By Sunil Sharma
Ms. D’souza burst into the cabin, breathless.
“S-A-R…S-A-R. He has done it.
“‘Sar” was on the phone. He placed his hairy hand on the speaker and said in an irritated tone, “Now, what is the meaning of all this?”
“So-r-r-ee, S-a-r, he has done it.”
“Cool down, cool down, Ms D’souza. Done what? Who? What?”
“He…he…,” she stammered, out of excitement, pointing to the hall outside, eyes popping out.
“Take your breath…Good…now, tell me what the excitement is about?”
“He… Gopal… he says he is going to shoot himself in the office…”
“What? SHOOT? In My Office?” Sir sounded crazy,” Where is he now?”
“There, in the mainoffice, outside, creating havoc. Out of control.”
Sir put down the receiver, adjusted the silk tie and the golden frame of the spectacles and walked with great authority to the main office, followed by an excited Ms D’souza.
The outer office was in chaos. The doors to the office were locked from inside and the heavyset Gurkha was standing there, guarding it ferociously. In the middle of the office, amid gaping colleagues, computers and files stood Gopal with a revolver pointed at his temple.
A hush fell. The boss had come.
“Good Morning, er…?”, the boss said.
“Gopal, S-a-r,” prompted Ms D’souza. “Yeah. Mr. Gopal, sir has come out to meet you?”
“Hi, Gopal!” the boss said.
No answer from a distraught Gopal, while colleagues waited, taking pictures.
“I am talking to you, Mr. Gopal,” the boss switched easily into his silky voice, usually reserved for tough customers and beautiful women. The room sprang into life. The assistant manager stepped forward reverentially.
“How are you, Mr. Parikh?”
“Fine Sir, thank you, Sir. How are you, Sir?”
“Well, you can see.”
“Oh, nothing to worry about sir. Sorry to have disturbed you… Sukhi bring a chair for Sir… here, take it, Sir.”
“Thanks, Parikh. Now, what is this racket about?”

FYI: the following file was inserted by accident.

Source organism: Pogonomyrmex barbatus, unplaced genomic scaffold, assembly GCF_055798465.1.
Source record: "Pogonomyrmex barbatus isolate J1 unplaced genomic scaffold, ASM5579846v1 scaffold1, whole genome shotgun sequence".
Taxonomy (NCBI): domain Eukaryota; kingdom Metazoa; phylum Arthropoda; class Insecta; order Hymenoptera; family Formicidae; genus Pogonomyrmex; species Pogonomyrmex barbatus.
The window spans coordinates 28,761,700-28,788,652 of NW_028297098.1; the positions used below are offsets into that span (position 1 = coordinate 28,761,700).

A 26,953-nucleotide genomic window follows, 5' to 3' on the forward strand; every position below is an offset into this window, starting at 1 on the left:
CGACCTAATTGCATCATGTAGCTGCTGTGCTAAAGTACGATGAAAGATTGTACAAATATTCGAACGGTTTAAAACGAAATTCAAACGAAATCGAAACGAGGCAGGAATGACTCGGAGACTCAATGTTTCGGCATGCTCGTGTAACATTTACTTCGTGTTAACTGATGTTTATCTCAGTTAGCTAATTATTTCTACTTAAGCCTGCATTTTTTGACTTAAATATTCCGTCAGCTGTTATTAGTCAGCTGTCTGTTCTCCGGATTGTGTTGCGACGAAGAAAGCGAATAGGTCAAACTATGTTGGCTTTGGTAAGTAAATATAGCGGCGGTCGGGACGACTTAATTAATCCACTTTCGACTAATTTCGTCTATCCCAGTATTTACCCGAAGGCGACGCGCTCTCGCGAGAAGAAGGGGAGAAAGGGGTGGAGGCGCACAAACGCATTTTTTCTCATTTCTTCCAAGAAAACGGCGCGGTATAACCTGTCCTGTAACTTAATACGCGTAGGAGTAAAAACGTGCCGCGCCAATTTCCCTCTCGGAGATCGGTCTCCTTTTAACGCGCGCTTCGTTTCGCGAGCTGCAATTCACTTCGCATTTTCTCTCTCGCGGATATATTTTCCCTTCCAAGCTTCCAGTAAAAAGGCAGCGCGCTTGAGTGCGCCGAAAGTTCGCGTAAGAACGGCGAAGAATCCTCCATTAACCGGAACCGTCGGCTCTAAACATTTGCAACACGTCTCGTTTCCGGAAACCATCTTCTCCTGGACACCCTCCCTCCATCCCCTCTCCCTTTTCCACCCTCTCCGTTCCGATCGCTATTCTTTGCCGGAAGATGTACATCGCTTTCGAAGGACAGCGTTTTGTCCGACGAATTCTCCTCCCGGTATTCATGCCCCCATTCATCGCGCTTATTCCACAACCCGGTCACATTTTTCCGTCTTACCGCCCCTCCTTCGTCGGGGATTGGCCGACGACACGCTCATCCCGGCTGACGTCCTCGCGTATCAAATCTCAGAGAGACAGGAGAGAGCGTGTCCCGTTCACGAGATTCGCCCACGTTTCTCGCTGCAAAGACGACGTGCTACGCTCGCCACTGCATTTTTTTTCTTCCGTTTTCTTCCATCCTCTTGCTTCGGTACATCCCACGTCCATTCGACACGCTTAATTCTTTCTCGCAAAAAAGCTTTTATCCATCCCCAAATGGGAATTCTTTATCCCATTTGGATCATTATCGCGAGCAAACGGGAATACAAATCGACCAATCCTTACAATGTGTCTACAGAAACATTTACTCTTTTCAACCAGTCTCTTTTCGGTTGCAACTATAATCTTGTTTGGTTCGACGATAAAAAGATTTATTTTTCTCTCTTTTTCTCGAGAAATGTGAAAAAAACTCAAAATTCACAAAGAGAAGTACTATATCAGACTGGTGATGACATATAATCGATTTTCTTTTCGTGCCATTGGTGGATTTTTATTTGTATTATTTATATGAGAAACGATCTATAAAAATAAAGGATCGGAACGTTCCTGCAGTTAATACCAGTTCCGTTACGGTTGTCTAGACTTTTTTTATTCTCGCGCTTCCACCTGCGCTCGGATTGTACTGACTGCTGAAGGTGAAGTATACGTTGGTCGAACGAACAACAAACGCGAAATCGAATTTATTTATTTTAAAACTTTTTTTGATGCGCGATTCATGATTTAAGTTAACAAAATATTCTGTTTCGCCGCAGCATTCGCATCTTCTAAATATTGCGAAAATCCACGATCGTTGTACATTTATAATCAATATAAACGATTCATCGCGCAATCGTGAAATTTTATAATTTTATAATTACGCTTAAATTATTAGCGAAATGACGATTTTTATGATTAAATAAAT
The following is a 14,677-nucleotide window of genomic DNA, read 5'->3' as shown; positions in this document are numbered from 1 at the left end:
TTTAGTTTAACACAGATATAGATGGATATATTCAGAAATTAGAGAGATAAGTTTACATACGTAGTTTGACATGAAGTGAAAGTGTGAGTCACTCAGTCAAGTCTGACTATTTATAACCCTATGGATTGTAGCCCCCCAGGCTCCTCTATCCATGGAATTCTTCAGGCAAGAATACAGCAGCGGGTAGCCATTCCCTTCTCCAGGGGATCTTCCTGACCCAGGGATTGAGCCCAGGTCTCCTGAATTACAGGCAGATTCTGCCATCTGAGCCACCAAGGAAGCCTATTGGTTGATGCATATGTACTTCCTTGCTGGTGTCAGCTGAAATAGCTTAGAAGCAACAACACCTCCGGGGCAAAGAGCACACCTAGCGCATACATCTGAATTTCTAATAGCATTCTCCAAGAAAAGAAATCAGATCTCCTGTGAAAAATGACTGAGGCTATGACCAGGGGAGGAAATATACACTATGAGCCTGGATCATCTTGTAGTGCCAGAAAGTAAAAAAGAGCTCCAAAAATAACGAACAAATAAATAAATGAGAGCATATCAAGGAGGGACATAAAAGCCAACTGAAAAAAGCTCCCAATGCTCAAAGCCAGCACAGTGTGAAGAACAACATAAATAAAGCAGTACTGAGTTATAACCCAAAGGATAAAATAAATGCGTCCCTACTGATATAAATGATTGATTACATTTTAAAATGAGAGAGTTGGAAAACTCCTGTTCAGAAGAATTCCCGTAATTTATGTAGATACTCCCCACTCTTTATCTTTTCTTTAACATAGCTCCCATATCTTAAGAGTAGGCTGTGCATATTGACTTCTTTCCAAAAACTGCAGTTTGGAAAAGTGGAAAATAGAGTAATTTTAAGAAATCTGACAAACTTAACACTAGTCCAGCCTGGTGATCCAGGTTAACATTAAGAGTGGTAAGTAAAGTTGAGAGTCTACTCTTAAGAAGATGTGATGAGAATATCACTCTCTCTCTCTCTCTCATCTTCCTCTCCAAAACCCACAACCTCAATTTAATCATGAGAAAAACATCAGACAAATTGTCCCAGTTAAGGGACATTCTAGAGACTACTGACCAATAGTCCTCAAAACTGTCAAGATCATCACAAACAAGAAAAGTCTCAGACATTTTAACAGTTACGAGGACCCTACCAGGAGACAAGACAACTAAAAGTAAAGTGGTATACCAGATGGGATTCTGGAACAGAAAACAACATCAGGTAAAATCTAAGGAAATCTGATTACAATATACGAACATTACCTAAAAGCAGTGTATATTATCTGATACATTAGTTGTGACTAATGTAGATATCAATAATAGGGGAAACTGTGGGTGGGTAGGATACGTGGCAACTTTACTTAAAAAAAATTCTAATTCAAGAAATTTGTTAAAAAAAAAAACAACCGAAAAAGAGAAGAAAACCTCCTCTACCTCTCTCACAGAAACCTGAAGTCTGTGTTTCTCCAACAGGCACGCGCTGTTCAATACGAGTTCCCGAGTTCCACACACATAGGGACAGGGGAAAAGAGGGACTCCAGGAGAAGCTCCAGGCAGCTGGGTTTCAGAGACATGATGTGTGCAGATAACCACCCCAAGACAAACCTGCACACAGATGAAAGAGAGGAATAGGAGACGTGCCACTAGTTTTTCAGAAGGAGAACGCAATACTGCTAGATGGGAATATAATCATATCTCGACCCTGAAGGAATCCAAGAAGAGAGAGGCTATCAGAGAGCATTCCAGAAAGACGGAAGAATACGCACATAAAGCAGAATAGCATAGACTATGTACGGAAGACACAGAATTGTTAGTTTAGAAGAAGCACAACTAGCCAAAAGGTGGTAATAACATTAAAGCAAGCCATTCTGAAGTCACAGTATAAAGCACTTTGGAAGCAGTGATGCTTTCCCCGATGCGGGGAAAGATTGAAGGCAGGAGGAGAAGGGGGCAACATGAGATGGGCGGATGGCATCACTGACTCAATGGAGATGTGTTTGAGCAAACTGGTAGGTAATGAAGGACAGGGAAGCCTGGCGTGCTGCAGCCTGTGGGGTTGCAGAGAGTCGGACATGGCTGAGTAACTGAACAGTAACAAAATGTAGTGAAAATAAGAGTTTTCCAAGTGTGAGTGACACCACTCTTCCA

“I will tell you, Sir,” said Vilas Joshi, coming forward, respect writ large on his lean leathery face, “we were taking lunch and chatting. He was sitting quietly at his desk. Suddenly, he jumps from his seat and takes out his revolver and says call the top guy, otherwise I shoot myself.”
“Only he can tell you, Sir.” The hush fell again.
“Mr. Gopal, I am here. Tell me your problem. You know 1 am your friend.”
“Yes, yes, Gopal, tell Sir…”, Joshi said in a soft voice.
“Come on, Gopal bhai, ” saidRama Kamath in an equally gentle voice, “See, Sir has come, despite his very hectic schedule.”
“Yes, please, do not waste his precious time,” chirped in Subramanayam.
All eyes were focussed on the short, stout, ugly-looking Gopal.
“Gopal,” pleaded Ms Banerjee, “Sir is waiting, do not
hesitate. Tell him what agitates you so much.”
An eternity followed. Assistant manager perspired, despite the air-conditioner. The boss adjusted his tie, fumbled for his cigarette pack and took out one. Many hands darted forward with their lighters. The boss lit a cigarette from the lighter of the assistant manager and emitted a lungful of smoke. The asthmatic Ms. Banerjee dared not cough.
Gopal surveyed the scene with his red-shot eyes, cleared his throat, put the revolver in his left trouser packet and said, “OK. I want to talk to the boss and you all.”
“Go ahead. I am listening.” The boss sounded gentle and all ears.
“You know my son is suffering from malarial fever?”
“Is it? Since when, my dear Gopal?”
“That is the point. Nobody bothers here in this office. He has been very ill for the last seven days… I told everyone here but nobody bothers here.”
“Is that the matter? I mean,” the boss recovered quickly and added in a soothing voice, concern oozing, “nobody took notice? Strange! Awful! This must not happen in my office… really, terrible! Now, tell me, who did not notice your human agony… really, shameful!”
“All of them,” declared Gopal in a sad, broken voice, “All of them.”
A dreadful silence followed. People looked for escape routes in that air-conditioned, enclosed space.
A space dominated by the top guy who asked sternly, “Tell me, my dear friend, who did not listen to you?”
“I was feeling so miserable,” Gopal recalled in a tearful voice, “In the dumps. My only surviving child down with body-breaking fever for more than seven days… To-day, he is all alone in the flat… My wife and I have to report to work… We requested the maid to come and check him in between her busy routine…”
“What about your neighbours?”
“Well, they are as indifferent as you folks… they think disease visits us only and not them…”
“Atrocious,” the boss boomed, puffing on his cigarette, “Death and disease, misery and accidents, are all the province of humankind.”
“Wonderful feelings — nobly expressed so subtly, sir,” gushed Parikh loudly. The boss glared at him. Parikh immediately retreated. Kamath nudged Subramanyam. Both exchanged conspiratorial glances. And smiled at the expense of Parikh.